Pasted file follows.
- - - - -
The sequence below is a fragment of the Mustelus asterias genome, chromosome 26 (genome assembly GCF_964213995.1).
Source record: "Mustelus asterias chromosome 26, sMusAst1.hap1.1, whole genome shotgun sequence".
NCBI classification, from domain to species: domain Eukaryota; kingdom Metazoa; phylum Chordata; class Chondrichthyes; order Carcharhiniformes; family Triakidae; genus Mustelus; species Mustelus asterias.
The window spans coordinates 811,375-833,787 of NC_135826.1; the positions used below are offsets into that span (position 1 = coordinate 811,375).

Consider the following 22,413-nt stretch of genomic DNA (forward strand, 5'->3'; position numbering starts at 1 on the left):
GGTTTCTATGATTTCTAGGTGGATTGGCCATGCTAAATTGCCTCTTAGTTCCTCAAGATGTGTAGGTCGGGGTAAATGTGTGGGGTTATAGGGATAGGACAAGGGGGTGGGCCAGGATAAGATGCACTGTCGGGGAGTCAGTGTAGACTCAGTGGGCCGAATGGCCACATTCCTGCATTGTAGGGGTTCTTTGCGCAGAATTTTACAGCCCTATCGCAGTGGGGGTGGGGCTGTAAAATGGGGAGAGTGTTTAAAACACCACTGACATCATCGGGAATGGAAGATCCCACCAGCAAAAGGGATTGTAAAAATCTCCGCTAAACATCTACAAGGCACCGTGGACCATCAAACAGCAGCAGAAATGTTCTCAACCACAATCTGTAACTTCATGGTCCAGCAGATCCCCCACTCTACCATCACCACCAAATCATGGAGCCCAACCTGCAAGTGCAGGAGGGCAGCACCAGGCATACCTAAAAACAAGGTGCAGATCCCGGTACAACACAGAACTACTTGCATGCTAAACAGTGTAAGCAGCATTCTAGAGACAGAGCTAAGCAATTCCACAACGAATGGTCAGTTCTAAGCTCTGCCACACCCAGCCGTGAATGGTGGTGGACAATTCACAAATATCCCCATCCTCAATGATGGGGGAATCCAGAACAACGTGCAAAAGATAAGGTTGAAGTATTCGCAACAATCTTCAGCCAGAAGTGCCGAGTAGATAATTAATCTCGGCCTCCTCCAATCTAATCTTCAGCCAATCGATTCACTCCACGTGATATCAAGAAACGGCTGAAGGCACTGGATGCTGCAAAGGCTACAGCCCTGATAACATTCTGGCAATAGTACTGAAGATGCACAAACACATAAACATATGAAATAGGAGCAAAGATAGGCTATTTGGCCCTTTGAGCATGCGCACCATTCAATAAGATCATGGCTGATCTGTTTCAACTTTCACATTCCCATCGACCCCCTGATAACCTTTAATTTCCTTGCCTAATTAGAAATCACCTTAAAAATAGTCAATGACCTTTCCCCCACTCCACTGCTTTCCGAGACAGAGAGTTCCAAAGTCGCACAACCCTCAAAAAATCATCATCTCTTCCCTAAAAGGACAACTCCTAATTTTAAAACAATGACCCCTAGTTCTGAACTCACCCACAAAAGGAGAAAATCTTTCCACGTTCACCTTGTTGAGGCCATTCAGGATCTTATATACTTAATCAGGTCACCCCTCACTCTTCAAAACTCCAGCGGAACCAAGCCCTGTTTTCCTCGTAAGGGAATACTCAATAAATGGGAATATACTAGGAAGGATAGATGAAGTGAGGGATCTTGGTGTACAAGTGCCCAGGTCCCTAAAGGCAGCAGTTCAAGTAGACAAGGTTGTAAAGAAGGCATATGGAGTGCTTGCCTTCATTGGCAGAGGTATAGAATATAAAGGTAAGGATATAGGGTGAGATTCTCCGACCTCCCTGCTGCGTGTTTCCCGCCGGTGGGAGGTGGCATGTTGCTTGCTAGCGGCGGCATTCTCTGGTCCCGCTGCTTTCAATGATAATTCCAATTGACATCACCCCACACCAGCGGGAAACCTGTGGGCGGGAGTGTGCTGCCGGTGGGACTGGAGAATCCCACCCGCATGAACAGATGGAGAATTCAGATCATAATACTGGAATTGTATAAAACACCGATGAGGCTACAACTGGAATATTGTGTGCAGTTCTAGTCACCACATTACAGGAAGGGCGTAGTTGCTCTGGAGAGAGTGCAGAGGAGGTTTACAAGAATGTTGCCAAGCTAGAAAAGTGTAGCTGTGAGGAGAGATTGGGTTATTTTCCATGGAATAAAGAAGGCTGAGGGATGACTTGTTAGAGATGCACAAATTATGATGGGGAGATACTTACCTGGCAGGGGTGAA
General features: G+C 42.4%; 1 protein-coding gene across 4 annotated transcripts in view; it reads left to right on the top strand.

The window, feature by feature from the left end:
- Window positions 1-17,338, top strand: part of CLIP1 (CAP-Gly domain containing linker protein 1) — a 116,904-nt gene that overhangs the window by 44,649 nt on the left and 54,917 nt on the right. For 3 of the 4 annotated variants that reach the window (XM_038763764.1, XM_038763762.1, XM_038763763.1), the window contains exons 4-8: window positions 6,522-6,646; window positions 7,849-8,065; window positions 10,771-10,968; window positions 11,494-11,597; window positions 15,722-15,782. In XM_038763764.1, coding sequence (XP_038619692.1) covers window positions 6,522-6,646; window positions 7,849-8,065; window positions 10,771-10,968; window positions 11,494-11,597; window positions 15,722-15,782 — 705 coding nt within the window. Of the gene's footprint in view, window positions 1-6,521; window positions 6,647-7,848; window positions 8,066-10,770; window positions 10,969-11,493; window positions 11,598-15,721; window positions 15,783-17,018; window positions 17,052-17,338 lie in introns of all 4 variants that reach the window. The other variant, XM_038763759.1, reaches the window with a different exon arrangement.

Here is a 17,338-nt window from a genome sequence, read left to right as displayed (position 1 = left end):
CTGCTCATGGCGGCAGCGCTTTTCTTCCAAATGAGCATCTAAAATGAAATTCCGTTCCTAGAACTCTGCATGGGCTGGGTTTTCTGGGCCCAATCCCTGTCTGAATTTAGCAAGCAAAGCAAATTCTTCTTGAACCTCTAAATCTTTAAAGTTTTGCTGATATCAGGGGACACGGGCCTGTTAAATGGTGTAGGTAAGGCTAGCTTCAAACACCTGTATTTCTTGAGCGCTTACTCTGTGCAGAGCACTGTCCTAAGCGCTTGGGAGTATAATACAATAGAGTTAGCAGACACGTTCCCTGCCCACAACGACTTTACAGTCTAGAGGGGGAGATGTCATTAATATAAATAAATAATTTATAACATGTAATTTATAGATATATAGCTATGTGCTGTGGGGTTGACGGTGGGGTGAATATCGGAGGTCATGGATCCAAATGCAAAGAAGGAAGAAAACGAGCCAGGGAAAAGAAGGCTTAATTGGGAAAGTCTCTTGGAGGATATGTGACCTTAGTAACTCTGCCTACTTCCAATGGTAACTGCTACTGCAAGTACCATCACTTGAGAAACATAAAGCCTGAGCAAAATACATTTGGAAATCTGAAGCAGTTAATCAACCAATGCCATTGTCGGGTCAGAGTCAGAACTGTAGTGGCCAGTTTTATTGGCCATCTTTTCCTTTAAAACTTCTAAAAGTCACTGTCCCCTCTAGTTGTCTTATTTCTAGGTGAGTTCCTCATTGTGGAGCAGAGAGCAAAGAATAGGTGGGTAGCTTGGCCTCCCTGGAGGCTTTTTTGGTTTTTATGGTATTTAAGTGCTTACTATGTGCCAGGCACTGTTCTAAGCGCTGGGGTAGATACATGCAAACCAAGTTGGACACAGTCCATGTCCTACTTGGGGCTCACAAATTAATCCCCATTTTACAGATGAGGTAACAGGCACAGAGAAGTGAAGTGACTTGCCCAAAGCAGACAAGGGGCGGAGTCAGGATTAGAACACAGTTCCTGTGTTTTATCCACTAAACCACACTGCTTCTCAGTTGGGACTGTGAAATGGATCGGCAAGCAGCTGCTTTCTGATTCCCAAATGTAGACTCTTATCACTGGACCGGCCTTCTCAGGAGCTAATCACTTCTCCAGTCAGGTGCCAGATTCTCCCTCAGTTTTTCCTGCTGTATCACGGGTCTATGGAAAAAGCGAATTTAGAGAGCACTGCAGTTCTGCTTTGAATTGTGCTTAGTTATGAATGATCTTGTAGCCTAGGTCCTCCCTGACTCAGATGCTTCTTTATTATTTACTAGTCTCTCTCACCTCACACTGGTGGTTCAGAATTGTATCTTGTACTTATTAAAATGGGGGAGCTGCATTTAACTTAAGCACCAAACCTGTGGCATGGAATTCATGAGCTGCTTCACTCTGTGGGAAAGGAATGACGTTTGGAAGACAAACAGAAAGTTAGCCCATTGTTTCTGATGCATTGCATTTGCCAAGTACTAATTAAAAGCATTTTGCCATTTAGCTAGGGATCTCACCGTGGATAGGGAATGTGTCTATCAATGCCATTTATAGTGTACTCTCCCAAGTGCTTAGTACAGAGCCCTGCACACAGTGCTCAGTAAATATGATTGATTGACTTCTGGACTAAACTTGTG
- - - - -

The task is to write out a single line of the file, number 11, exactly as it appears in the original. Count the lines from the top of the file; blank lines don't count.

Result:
CTGCTCATGGCGGCAGCGCTTTTCTTCCAAATGAGCATCTAAAATGAAATTCCGTTCCTAGAACTCTGCATGGGCTGGGTTTTCTGGGCCCAATCCCTGTCTGAATTTAGCAAGCAAAGCAAATTCTTCTTGAACCTCTAAATCTTTAAAGTTTTGCTGATATCAGGGGACACGGGCCTGTTAAATGGTGTAGGTAAGGCTAGCTTCAAACACCTGTATTTCTTGAGCGCTTACTCTGTGCAGAGCACTGTCCTAAGCGCTTGGGAGTATAATACAATAGAGTTAGCAGACACGTTCCCTGCCCACAACGACTTTACAGTCTAGAGGGGGAGATGTCATTAATATAAATAAATAATTTATAACATGTAATTTATAGATATATAGCTATGTGCTGTGGGGTTGACGGTGGGGTGAATATCGGAGGTCATGGATCCAAATGCAAAGAAGGAAGAAAACGAGCCAGGGAAAAGAAGGCTTAATTGGGAAAGTCTCTTGGAGGATATGTGACCTTAGTAACTCTGCCTACTTCCAATGGTAACTGCTACTGCAAGTACCATCACTTGAGAAACATAAAGCCTGAGCAAAATACATTTGGAAATCTGAAGCAGTTAATCAACCAATGCCATTGTCGGGTCAGAGTCAGAACTGTAGTGGCCAGTTTTATTGGCCATCTTTTCCTTTAAAACTTCTAAAAGTCACTGTCCCCTCTAGTTGTCTTATTTCTAGGTGAGTTCCTCATTGTGGAGCAGAGAGCAAAGAATAGGTGGGTAGCTTGGCCTCCCTGGAGGCTTTTTTGGTTTTTATGGTATTTAAGTGCTTACTATGTGCCAGGCACTGTTCTAAGCGCTGGGGTAGATACATGCAAACCAAGTTGGACACAGTCCATGTCCTACTTGGGGCTCACAAATTAATCCCCATTTTACAGATGAGGTAACAGGCACAGAGAAGTGAAGTGACTTGCCCAAAGCAGACAAGGGGCGGAGTCAGGATTAGAACACAGTTCCTGTGTTTTATCCACTAAACCACACTGCTTCTCAGTTGGGACTGTGAAATGGATCGGCAAGCAGCTGCTTTCTGATTCCCAAATGTAGACTCTTATCACTGGACCGGCCTTCTCAGGAGCTAATCACTTCTCCAGTCAGGTGCCAGATTCTCCCTCAGTTTTTCCTGCTGTATCACGGGTCTATGGAAAAAGCGAATTTAGAGAGCACTGCAGTTCTGCTTTGAATTGTGCTTAGTTATGAATGATCTTGTAGCCTAGGTCCTCCCTGACTCAGATGCTTCTTTATTATTTACTAGTCTCTCTCACCTCACACTGGTGGTTCAGAATTGTATCTTGTACTTATTAAAATGGGGGAGCTGCATTTAACTTAAGCACCAAACCTGTGGCATGGAATTCATGAGCTGCTTCACTCTGTGGGAAAGGAATGACGTTTGGAAGACAAACAGAAAGTTAGCCCATTGTTTCTGATGCATTGCATTTGCCAAGTACTAATTAAAAGCATTTTGCCATTTAGCTAGGGATCTCACCGTGGATAGGGAATGTGTCTATCAATGCCATTTATAGTGTACTCTCCCAAGTGCTTAGTACAGAGCCCTGCACACAGTGCTCAGTAAATATGATTGATTGACTTCTGGACTAAACTTGTG